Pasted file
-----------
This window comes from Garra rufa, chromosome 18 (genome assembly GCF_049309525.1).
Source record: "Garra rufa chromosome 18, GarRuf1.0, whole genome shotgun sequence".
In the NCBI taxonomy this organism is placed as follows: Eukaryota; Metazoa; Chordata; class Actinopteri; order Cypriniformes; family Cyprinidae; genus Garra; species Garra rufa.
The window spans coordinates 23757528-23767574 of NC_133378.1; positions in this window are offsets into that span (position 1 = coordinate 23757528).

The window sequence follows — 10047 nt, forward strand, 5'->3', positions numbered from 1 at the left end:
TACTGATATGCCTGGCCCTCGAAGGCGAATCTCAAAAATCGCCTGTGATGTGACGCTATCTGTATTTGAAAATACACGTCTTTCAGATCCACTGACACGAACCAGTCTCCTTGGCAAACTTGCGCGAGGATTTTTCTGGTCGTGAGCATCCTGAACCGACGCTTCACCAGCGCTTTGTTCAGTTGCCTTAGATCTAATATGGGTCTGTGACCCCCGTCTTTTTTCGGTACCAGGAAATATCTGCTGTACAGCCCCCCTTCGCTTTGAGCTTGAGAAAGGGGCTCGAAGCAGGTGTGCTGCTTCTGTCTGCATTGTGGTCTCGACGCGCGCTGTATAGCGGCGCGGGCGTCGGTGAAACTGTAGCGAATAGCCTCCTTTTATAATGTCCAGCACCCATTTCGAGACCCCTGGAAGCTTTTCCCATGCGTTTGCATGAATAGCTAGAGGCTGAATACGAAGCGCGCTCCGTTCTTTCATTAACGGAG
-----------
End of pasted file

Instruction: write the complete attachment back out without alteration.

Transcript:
This window comes from Garra rufa, chromosome 18 (genome assembly GCF_049309525.1).
Source record: "Garra rufa chromosome 18, GarRuf1.0, whole genome shotgun sequence".
In the NCBI taxonomy this organism is placed as follows: Eukaryota; Metazoa; Chordata; class Actinopteri; order Cypriniformes; family Cyprinidae; genus Garra; species Garra rufa.
The window spans coordinates 23757528-23767574 of NC_133378.1; positions in this window are offsets into that span (position 1 = coordinate 23757528).

The window sequence follows — 10047 nt, forward strand, 5'->3', positions numbered from 1 at the left end:
TACTGATATGCCTGGCCCTCGAAGGCGAATCTCAAAAATCGCCTGTGATGTGACGCTATCTGTATTTGAAAATACACGTCTTTCAGATCCACTGACACGAACCAGTCTCCTTGGCAAACTTGCGCGAGGATTTTTCTGGTCGTGAGCATCCTGAACCGACGCTTCACCAGCGCTTTGTTCAGTTGCCTTAGATCTAATATGGGTCTGTGACCCCCGTCTTTTTTCGGTACCAGGAAATATCTGCTGTACAGCCCCCCTTCGCTTTGAGCTTGAGAAAGGGGCTCGAAGCAGGTGTGCTGCTTCTGTCTGCATTGTGGTCTCGACGCGCGCTGTATAGCGGCGCGGGCGTCGGTGAAACTGTAGCGAATAGCCTCCTTTTATAATGTCCAGCACCCATTTCGAGACCCCTGGAAGCTTTTCCCATGCGTTTGCATGAATAGCTAGAGGCTGAATACGAAGCGCGCTCCGTTCTTTCATTAACGGAG